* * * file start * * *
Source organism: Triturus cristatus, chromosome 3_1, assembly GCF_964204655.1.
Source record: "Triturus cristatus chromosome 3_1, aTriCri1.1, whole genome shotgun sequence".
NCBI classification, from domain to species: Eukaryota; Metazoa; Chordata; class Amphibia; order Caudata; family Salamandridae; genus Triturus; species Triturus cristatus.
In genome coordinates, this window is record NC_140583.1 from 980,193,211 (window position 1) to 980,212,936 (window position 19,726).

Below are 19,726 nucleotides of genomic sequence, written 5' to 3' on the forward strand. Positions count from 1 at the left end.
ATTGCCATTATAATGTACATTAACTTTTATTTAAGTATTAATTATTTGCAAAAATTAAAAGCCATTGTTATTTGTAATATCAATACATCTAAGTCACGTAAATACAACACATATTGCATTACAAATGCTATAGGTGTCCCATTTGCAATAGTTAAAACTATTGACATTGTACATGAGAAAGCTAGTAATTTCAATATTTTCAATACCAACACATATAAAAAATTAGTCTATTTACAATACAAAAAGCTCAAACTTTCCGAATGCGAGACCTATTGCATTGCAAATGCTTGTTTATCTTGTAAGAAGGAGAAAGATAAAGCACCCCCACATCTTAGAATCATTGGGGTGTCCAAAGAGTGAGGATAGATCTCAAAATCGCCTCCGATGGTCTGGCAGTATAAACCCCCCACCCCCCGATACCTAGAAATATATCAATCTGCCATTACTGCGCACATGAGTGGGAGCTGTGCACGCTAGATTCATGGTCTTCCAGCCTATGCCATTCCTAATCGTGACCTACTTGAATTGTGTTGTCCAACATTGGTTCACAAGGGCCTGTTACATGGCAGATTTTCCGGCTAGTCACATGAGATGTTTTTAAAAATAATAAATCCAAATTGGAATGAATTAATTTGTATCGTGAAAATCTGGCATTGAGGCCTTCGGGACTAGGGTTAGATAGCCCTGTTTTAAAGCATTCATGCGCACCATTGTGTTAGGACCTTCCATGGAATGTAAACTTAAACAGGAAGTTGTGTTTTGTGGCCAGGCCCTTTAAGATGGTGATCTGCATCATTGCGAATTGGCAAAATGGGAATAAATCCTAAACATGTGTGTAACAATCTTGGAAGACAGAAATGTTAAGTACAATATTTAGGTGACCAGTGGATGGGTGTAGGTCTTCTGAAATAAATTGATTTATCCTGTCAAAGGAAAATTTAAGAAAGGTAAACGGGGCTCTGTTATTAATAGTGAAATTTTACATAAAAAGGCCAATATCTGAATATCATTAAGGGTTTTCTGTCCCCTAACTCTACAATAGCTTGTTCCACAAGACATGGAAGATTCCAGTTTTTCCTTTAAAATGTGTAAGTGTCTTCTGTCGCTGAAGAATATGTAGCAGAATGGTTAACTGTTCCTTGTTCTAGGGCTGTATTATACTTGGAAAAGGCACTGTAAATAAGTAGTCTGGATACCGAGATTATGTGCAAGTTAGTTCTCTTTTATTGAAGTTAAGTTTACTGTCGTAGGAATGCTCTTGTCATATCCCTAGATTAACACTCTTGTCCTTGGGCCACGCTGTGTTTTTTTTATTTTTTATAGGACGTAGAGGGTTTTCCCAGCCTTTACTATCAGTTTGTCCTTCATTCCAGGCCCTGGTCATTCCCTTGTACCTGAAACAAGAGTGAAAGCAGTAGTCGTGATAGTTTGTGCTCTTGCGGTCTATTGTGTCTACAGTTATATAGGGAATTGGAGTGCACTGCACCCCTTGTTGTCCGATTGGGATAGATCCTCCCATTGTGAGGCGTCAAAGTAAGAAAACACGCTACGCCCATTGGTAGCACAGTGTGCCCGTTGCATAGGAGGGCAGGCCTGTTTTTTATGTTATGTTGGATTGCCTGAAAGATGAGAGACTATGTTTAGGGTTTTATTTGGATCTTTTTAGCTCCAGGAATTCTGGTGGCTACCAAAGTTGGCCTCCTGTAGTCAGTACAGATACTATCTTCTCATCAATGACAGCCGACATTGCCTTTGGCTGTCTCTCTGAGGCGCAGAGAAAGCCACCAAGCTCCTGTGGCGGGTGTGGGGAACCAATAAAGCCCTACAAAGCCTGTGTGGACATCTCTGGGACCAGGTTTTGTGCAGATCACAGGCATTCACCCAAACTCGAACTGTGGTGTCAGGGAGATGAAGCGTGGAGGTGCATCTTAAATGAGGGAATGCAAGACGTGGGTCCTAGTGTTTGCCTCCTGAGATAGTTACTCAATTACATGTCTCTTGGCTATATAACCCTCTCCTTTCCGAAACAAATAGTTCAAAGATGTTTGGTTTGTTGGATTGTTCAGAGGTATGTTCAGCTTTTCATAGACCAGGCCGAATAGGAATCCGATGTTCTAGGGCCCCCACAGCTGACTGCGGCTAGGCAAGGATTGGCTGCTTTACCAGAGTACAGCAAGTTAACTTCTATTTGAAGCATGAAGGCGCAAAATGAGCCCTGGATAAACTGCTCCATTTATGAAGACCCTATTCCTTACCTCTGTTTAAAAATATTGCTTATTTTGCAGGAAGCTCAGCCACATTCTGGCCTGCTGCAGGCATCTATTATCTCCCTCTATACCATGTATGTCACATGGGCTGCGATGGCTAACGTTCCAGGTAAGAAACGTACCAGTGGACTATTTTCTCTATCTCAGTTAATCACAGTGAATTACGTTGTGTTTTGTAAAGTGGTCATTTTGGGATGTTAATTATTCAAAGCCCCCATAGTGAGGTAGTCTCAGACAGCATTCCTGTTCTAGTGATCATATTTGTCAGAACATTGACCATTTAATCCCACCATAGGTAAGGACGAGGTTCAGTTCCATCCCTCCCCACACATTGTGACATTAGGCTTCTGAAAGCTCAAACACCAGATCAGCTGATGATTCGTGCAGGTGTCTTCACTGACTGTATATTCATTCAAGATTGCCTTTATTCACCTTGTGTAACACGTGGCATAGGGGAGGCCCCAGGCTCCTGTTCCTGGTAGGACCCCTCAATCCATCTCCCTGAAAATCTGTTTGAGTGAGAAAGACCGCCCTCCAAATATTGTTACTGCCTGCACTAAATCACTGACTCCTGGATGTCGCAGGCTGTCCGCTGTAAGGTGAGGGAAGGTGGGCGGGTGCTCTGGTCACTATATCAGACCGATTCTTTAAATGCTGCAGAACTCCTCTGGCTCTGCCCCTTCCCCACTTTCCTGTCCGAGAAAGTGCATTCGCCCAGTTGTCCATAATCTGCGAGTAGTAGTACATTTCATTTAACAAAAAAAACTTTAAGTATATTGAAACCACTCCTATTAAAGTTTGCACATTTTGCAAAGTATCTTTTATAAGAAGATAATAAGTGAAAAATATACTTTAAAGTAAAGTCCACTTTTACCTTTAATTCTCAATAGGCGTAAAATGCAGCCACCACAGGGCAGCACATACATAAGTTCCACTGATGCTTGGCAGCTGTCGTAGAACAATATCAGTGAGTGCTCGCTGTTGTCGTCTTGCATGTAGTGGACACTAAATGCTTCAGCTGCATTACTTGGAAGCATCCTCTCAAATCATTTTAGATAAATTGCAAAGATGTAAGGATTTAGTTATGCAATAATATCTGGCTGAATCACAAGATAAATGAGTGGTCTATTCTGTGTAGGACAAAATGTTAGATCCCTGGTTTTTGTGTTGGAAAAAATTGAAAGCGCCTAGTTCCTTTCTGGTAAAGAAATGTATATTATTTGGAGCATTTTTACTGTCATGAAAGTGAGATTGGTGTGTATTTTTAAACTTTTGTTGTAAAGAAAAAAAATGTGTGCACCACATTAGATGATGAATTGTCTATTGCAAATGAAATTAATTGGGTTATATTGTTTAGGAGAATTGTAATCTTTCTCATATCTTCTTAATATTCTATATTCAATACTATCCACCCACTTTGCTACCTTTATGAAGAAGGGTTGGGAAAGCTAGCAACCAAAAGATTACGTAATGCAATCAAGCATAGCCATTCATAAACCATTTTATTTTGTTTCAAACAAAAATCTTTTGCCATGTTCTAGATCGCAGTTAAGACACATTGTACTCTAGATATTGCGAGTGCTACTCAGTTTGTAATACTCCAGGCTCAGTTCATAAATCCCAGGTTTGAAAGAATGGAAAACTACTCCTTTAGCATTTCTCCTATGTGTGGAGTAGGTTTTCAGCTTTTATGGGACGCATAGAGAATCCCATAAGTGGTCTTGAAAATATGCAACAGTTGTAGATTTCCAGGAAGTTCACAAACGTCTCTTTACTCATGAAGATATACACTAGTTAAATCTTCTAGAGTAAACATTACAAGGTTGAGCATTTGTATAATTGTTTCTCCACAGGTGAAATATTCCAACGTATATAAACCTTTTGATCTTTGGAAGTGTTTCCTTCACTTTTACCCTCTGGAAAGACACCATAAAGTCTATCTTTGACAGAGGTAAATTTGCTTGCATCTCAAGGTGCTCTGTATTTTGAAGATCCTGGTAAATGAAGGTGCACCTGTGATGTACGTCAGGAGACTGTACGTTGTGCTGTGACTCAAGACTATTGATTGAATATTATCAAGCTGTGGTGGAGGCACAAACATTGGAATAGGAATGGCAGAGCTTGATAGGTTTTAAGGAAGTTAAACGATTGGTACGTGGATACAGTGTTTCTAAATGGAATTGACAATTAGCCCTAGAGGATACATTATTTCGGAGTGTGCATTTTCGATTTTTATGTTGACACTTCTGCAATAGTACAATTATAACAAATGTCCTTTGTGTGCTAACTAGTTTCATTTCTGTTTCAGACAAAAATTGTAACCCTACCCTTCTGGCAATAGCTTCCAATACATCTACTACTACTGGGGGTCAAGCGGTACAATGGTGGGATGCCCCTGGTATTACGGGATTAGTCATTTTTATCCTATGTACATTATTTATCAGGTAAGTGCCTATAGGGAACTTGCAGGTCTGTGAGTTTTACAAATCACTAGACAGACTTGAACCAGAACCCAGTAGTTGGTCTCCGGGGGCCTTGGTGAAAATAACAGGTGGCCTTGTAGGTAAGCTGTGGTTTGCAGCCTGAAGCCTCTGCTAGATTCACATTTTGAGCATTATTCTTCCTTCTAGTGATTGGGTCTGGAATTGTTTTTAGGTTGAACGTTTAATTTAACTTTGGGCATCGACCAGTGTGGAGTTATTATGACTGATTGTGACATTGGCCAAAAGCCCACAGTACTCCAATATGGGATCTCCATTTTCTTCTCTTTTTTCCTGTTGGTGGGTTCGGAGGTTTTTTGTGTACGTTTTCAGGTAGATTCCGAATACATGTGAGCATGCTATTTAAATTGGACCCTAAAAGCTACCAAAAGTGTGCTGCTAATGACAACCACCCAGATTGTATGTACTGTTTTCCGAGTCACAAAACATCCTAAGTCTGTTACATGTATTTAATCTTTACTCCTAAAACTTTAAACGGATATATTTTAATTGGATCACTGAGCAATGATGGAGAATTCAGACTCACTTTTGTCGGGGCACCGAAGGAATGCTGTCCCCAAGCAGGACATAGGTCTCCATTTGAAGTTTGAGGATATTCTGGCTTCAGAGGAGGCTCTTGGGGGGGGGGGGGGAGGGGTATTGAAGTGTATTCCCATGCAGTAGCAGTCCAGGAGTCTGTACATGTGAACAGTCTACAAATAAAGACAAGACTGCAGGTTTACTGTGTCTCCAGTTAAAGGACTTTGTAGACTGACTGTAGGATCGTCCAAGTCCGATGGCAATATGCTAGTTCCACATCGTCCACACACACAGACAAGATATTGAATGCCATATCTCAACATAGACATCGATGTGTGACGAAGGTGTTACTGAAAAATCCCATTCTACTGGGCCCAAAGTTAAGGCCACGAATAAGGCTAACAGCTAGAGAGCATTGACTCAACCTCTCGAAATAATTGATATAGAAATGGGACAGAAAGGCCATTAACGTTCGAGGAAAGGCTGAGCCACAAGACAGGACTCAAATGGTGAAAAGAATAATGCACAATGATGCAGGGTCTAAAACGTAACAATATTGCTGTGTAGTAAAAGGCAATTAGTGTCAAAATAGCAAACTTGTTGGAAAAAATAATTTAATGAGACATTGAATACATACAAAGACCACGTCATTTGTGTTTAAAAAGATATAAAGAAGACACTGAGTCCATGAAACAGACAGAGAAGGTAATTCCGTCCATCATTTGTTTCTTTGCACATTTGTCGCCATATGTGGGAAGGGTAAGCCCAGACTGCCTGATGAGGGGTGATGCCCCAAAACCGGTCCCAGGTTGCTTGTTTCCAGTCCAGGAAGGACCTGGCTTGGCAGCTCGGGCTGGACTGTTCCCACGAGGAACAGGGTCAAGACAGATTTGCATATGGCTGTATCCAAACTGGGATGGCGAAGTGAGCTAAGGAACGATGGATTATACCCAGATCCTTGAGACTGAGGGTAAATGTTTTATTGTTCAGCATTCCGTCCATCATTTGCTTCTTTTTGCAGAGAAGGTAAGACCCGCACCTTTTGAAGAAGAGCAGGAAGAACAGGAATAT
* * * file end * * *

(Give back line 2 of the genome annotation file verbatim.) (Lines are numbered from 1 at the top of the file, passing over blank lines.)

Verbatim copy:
Source record: "Triturus cristatus chromosome 3_1, aTriCri1.1, whole genome shotgun sequence".